• Developing a good value system helps you in making responsible decisions, they also determine your character. • Sharing culture and Traditions: adult family members pass their culture and history onto their children • It enriches the lives of family members and helps people develop a sense of pride in who they are. Strengthening Family Relationships: • Demonstrate care and love: • Show support, especially during hard times. • Demonstrate trust • Express Commitment • Be responsible • Spend time together • Work together to solve problems • Be sensitive to others needs.
Lesson 2 Change and the Family • 2 main types of changes in families that cause stress • Changes in the structure or makeup of the family • Changes in the family circumstances Structure changes: when someone new joins the family or when a member of the family moves out of the home. • Separation and Divorce • Custody: the legal decision about who has the right to make decisions affecting the children and who is physically going to take care of them. • Adjustments: adapting to divorce requires emotional adjustments for the whole family. • How to manage emotional stress • Remind yourself that you did not cause the problem • Do not feel that you have to choose sides • Communicate your feelings about the divorce with your parents or a trusted adult.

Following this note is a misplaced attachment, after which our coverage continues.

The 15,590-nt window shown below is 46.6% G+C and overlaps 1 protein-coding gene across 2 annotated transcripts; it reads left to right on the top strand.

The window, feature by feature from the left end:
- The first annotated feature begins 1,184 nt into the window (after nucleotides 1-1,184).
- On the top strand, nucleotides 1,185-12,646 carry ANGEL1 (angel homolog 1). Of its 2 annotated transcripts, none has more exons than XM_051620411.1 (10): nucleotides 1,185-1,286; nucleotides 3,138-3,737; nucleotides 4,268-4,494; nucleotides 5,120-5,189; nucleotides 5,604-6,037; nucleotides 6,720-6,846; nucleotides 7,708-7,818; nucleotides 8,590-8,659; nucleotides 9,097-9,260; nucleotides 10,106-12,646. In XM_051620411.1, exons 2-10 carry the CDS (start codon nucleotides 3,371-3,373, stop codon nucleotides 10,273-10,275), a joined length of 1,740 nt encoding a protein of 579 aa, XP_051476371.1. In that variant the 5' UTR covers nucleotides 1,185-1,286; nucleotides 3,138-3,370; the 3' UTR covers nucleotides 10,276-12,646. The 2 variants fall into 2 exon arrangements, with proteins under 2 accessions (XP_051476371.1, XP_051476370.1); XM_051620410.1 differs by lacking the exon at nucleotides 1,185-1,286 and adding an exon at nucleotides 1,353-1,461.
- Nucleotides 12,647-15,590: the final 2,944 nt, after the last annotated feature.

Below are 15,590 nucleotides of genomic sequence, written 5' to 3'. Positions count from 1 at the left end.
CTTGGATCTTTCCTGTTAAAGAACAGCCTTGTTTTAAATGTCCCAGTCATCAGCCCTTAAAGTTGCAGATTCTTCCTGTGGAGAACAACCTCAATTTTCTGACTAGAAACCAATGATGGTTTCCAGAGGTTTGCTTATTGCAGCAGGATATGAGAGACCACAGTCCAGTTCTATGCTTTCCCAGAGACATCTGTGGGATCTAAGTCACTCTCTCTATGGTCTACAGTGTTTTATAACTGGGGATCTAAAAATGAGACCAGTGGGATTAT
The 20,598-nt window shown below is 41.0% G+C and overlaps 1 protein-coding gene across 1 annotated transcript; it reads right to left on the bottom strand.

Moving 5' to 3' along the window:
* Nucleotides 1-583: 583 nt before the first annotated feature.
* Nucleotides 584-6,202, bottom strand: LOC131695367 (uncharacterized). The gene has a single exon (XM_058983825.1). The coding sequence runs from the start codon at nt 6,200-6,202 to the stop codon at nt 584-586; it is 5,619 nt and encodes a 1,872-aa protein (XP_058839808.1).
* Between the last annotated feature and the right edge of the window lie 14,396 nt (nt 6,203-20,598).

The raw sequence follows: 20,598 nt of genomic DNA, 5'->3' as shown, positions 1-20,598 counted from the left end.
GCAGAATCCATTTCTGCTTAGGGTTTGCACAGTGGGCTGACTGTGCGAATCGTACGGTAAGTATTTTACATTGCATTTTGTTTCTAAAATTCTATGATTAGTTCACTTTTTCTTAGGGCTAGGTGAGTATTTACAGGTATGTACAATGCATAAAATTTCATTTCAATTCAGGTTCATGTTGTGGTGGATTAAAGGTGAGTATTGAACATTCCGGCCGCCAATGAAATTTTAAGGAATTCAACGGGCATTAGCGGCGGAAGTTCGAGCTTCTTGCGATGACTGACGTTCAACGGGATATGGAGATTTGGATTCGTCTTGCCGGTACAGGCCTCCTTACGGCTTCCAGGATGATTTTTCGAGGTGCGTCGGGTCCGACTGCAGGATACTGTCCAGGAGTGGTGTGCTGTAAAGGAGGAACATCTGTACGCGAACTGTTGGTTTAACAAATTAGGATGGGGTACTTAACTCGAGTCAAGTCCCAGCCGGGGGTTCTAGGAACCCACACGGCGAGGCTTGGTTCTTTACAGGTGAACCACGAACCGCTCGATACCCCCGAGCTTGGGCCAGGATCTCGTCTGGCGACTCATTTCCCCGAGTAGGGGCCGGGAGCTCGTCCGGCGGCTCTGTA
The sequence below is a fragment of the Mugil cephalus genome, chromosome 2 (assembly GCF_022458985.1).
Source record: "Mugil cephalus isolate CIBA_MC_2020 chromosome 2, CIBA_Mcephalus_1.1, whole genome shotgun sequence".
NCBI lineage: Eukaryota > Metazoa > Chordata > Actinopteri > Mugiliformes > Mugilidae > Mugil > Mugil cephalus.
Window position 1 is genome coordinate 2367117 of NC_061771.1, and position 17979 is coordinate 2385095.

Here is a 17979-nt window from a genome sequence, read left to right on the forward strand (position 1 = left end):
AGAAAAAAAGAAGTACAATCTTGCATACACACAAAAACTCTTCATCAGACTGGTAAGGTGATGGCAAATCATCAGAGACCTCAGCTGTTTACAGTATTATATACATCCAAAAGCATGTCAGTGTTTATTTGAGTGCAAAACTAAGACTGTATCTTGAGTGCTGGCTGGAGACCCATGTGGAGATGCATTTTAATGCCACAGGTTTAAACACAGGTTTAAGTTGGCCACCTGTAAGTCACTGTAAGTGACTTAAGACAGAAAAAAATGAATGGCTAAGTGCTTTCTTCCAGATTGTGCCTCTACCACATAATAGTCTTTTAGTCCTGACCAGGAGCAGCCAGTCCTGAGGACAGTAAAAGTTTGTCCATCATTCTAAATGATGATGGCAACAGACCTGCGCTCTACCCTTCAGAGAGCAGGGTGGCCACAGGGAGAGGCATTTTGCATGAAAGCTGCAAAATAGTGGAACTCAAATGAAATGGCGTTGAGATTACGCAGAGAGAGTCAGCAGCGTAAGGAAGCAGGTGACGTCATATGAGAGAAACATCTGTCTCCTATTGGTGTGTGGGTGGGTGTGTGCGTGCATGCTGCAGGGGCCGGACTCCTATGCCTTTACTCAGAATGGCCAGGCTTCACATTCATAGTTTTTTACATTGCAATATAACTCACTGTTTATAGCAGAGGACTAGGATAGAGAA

• Make sure to be eating healthy, getting physical activity and managing stress. • Consider joining a support group for children of divorce • Remarriage: adjusting to new step-parents and children • Death in the family: Families need time grieve for a lost loved one and there is no set time for that. Circumstance Changes: • Moving: members may miss their old friends and familiar surroundings • Financial Problems: loss of a job, medical emergencies, overdue bills. Credit card abuse. These are serious problems that can lead to arguments about money. • Illness and Disability: 1 or more members may need to change their schedules to care for the sick or disabled. Also having to make major medical decisions